Sadly, the Queen’s Park Hotel’s beauty faded over the years and a decade or so back, it was razed to make way for the offices of the BPTT Oil Company.  But the Savannah lives on as a vibrant commercial and tourist area, a mere fifteen minute walk from the beach, filled with hotels and restaurants, and it is still a place that draws locals and tourists together.  As for the Hotel’s house cocktail, history is a shade sketchy on who created it and when.  We know that it was available to tipplers in the Hotel by the 1920s at the latest, and we know that by 1946, its popularity had spread far and wide enough that Trader Vic, in his Trader Vic’s Book of Food and Drink, declared the Queen’s Park Swizzle, "the most delightful form of anesthesia given out today."  Vic was a man who knew a thing or two about rum and rum drinks, and I’m inclined to take his word for it.

What’s in A Name?

There is substantial evidence that the Swizzle was around long before the roaring twenties.  The word swizzle first sees print in the above quoted A Classical Dictionary of the Vulgar Tongue in 1786 and even then, in reference to a drink from the 1760s that comes from the Northern wilds of North America, the drink contains rum.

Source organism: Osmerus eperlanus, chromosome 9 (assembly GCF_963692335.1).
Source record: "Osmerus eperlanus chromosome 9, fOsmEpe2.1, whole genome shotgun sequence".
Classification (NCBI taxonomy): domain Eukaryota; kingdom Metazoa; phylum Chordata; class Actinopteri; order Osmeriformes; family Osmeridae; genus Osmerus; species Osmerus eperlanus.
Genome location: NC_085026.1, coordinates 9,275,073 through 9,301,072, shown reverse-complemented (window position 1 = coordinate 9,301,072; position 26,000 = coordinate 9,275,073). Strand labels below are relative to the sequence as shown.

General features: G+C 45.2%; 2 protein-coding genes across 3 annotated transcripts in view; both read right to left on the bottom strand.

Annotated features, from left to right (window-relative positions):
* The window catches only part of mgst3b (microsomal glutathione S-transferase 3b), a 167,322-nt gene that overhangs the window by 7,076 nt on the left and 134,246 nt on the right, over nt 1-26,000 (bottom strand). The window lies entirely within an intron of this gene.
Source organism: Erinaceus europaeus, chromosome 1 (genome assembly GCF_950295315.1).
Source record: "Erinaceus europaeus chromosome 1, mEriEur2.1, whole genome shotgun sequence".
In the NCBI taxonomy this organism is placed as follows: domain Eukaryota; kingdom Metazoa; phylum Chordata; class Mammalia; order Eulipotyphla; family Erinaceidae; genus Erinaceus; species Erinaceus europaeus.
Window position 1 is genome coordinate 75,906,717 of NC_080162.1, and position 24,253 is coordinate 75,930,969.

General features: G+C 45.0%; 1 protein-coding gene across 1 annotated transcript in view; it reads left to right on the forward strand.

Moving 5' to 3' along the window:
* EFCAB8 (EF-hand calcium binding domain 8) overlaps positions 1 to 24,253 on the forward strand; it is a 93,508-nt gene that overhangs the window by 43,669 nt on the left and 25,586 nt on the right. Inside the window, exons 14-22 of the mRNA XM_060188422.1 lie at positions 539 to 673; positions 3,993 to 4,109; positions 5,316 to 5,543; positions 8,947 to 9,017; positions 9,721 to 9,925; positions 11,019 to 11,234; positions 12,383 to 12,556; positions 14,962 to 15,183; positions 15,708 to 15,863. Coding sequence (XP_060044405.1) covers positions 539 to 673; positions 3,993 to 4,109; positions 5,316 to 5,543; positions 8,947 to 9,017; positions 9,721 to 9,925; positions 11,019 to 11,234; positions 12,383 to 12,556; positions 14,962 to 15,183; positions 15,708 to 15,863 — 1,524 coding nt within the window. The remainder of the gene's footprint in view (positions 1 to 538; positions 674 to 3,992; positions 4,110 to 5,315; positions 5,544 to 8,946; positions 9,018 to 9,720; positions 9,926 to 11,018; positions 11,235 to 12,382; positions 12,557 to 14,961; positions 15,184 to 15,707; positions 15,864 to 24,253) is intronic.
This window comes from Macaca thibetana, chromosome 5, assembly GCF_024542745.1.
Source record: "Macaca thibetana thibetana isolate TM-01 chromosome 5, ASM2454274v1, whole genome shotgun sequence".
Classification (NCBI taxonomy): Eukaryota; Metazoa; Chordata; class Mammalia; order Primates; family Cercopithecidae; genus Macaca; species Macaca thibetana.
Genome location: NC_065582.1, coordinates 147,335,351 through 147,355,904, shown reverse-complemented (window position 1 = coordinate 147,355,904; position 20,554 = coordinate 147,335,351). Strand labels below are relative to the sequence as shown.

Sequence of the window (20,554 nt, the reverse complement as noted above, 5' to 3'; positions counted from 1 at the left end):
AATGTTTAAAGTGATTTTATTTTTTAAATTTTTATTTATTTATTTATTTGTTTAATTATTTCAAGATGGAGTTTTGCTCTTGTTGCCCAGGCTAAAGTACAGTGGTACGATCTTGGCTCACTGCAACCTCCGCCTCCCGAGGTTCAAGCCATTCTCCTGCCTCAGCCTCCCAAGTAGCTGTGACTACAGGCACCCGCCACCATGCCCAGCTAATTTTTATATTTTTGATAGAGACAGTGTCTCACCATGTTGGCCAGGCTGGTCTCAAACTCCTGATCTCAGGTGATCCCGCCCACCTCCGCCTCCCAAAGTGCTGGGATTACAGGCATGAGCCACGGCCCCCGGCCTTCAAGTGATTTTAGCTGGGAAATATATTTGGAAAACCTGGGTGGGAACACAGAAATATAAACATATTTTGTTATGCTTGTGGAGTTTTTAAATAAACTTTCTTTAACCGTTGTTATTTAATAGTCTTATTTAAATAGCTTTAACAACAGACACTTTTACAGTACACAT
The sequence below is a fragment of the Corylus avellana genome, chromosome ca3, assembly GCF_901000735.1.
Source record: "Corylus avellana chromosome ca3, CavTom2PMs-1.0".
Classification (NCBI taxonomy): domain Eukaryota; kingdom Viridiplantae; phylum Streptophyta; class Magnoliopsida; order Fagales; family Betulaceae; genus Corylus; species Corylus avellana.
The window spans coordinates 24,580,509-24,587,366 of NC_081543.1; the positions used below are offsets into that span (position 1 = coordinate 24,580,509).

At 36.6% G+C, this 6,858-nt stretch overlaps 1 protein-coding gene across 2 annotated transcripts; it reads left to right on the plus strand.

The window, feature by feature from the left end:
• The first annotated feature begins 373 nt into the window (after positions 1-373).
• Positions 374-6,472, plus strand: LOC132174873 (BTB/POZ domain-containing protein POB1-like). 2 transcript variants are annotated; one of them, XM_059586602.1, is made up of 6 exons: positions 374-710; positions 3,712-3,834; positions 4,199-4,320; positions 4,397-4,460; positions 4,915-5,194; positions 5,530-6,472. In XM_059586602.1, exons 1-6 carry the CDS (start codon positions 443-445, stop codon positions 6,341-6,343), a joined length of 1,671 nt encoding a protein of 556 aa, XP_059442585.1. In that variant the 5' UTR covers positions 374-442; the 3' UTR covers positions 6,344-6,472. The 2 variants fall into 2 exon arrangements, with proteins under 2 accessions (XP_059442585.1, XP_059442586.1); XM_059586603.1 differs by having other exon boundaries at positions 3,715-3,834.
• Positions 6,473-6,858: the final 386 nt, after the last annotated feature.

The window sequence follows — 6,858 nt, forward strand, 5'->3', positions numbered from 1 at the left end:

More importantly, many Caribbean islands beyond Trinidad claim swizzles of their own and also claim to have first come up with the idea of a swizzle.  Other early reports of swizzles come from St. Kitts (1838), Barbados (1841), Great Britain (1862), and Saint Thomas (1911).  What all of these early recipes have in common is that they were mixtures of rum, something sweet and water, brought together by using a forked root or stick as sort of mixing spoon.  Often, the early record indicates the use of either allspice or sassafras branches as the mixing tool, and it is safe to assume that those branches or roots would have imparted a subtle flavor that came to be enhanced by (or replaced by) bitters as time wore on.

But to truly make a swizzle, you need a goodly quantity of ice crushed down into pebble form, nothing larger than a marble.  The West Indies and other Islands were able to get a reliable supply of ice by the middle of the 19th Century, and one can assume that what we know as a swizzle soon followed.  Citrus soon appears, perhaps first in Bertie Wooster’s beloved “Green Swizzle” originating in Barbados.